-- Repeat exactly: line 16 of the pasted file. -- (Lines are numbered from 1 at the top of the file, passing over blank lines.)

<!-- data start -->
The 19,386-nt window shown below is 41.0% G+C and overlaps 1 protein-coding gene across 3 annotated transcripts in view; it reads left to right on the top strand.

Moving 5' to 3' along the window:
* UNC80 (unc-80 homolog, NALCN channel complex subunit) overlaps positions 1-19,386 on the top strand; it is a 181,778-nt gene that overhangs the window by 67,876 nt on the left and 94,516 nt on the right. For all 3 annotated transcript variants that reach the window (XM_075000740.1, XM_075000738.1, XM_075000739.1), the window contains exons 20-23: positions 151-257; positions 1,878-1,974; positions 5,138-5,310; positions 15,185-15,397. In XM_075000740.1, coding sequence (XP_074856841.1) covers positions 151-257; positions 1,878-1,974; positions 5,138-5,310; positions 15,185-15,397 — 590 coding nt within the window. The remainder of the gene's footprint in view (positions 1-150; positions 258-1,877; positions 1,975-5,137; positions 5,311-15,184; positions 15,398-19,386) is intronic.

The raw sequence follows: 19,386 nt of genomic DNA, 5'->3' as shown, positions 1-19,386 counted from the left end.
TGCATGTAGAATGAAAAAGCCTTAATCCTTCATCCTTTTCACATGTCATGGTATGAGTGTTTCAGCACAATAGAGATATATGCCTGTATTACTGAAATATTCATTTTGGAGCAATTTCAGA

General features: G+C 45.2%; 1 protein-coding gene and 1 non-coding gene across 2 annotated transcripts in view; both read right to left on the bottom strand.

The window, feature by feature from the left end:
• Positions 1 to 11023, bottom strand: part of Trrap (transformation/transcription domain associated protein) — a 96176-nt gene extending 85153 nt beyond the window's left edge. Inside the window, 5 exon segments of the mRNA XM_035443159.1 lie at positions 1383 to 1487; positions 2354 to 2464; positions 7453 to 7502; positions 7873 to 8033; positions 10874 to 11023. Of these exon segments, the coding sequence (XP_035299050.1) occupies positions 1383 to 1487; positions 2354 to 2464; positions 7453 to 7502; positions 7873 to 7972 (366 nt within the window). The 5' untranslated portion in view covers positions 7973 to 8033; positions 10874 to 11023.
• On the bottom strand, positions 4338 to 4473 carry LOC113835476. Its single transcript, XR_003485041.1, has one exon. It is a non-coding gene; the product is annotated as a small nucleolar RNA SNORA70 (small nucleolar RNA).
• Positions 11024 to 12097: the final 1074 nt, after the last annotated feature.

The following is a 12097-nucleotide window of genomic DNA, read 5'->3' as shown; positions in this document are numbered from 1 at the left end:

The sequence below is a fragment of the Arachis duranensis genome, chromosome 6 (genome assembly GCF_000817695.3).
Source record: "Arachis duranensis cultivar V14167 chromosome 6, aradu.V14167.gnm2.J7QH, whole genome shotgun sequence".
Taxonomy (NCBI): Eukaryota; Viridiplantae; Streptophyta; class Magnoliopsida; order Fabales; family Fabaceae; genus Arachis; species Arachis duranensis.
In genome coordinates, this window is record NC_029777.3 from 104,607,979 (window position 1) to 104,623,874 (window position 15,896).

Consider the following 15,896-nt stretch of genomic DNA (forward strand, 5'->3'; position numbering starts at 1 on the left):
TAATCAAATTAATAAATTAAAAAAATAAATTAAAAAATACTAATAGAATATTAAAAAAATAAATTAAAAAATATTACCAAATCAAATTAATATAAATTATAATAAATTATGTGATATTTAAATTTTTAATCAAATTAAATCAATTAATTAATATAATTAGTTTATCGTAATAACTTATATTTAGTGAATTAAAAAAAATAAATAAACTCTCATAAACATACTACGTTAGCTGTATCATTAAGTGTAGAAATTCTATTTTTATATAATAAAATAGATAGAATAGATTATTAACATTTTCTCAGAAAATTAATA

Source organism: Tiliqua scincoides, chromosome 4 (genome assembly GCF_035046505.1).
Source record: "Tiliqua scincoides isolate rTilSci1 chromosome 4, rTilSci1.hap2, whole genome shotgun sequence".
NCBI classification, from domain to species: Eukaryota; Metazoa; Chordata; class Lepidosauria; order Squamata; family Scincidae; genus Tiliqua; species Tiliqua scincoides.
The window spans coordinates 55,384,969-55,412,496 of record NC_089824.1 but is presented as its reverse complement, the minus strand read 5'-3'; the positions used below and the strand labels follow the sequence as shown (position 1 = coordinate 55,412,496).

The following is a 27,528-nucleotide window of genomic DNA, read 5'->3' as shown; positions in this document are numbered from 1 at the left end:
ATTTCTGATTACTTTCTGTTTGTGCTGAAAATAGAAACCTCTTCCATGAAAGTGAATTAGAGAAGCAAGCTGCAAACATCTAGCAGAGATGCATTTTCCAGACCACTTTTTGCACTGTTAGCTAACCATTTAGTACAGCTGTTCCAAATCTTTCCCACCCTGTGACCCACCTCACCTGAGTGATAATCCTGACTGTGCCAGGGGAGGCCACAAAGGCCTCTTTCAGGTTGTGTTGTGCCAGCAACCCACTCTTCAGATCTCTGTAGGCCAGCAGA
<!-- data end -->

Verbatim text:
Consider the following 15,896-nt stretch of genomic DNA (forward strand, 5'->3'; position numbering starts at 1 on the left):